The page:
4. #4

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    until you have calibrated your screen with something like colorvision spyder (do search) and your printer with profile prism or the colorvision software, it is better to leave the profiles alone and just use ICM which is found in the printer options somewhere. (also called 'color correction auto' i think)

  5. #5
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    Although inkjet printers print using CMYK inks (or the 6 and 7 colour variations), they actually work in the RGB space. Internally, the printer driver (or printer?) will convert to CMYK, so sending CMYK files to the printer results in some strange colours as double conversion is performed.

    The printer drivers "ICM" option is pretty useless. It uses the Windows built-in color management system to do the colour mapping from screen to print in an attempt at colour matching. Usually doesn't work well.

    In PhotoShop or other ICM aware application, you can usually choose which space to use when printing. If you use this option, make sure the printer is set to "No Colour Management" or double conversion takes place again.

    Printer profiles are paper and ink specific. That is to say, you need a profile for normal, glossy, premium glossy, semi-gloss, etc. You can't have a "one size fits all" profile.

    At the end of the day, for home printing, don't bother with all these as it only complicates matters. I find the easiest way is not to use any printer colour management at all. Calibrate your monitor using Adobe Gamma or Spyder. Do a test print on your target paper. Tweak the colours accordingly if desired using the printer driver.

    Lastly, DO NOT REVERSE CALIBRATE - that is, do not adjust your monitor colours to match the print. You will end up with an inaccurate monitor which is of no use when editing images.

    http://www.aim-dtp.net/ has a number of articles and tutorials (some quite cheem) on color management.

    Regards
    CK

  6. #6

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    Hi Kiwi,

    Same as you, I'm a newbie when it comes to scanning and printing. I was delighted when I finally got my 5000F and S800. After 1 week of paper and ink wasting, I've come to a conclusion that color management in a home setup is a waste of time, despite several hair pulling moments and researching. The few things I learnt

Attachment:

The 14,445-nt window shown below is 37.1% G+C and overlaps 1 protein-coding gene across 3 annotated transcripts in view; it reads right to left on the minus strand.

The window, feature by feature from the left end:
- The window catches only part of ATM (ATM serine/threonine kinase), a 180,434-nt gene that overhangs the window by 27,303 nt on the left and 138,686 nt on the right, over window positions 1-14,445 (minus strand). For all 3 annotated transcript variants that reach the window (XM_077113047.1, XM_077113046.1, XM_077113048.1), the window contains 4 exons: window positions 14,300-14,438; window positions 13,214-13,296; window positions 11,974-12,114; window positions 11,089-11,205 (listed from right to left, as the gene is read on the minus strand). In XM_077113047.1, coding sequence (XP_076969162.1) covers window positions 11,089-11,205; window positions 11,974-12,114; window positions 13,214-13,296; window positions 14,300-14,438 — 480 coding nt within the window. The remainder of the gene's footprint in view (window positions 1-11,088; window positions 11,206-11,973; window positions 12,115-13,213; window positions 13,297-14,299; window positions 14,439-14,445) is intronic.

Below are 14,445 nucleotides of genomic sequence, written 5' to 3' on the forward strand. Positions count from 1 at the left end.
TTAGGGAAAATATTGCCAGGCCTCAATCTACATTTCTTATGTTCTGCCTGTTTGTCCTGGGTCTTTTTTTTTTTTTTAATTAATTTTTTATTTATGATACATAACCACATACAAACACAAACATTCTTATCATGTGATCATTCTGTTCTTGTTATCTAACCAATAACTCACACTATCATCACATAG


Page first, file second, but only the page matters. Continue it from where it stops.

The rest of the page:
1. Calibrate the monitor.

    2. Your print is not going to be as vivd and saturated as your slides

    3. Printers print in CMYK but PS manages in RGB. However, that's fine because the printer expects the data to be in RGB. Do not convert your photos to CMYK.

    4. Both my scanner and printer comes with ICC profiles. When I scan, I tell Windows to use the profile that came with the scanner. The results looks great on screen most of the time (except for a few that I need to tweek the white balancing).

    5. When printing, target color space is set to the S800 profile. Make sure you un-checked the use ICC profile in the pritner driver. Actually, this only works for some, so I also need to disable ICC profiles for some other. Still trying to figure out why.

    6. I also realize that I can assign the pritner profile to the photo and roughly see the result of the print on screen.

    7. Just remember that your monitor has a wider gamut and the printer cannot reproduce the entire color range on screen. You'll be a happier man knowing this Can keep some hair in the process as well.

    Regards,
    JK

  7. #7
    Kiwi
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    Hey thanks to every one of you guys!

    So contrary to what n.dee said, indeed there's no need to convert what I want to print to CMYK. That's what the books said also. But it's confusing bcos I think they are also referring to the general case of printing done for books, etc. So they use the word "printers" in general.

    Now I think I know where I miss out: I need an ICC profile software for my printer! Gosh, if only they explained it explicitly. Roy, the profile prism u mentioned sounds cheap. The last time I went to the website of Colorvision (Spyder manufacturer) and inquired Cathay Photo, to get the complete package including Spyder of calibrating screen + printer/scanner, it will cost something like $800 or so?! For screen calibration only, think it's $400+?

    Thanks Ckiang. If only those manufacturers would stop misleading us with stuffs that are pretty useless, like ICM on my Canon printer driver.

    U mentioned to tweak the colours accordingly using the printer driver. I see that there is an option where my driver allows me to do that by adjusting the CMYK colours. But how will I know by how much to adjust since I don't have a real-time view of the changes I'm making? Does it mean I have to adjust-print, adjust-print...until I get the colours I'm satisfied with? If so, that'll cost a lot of ink and glossy photo paper! Pls tell me this is not so....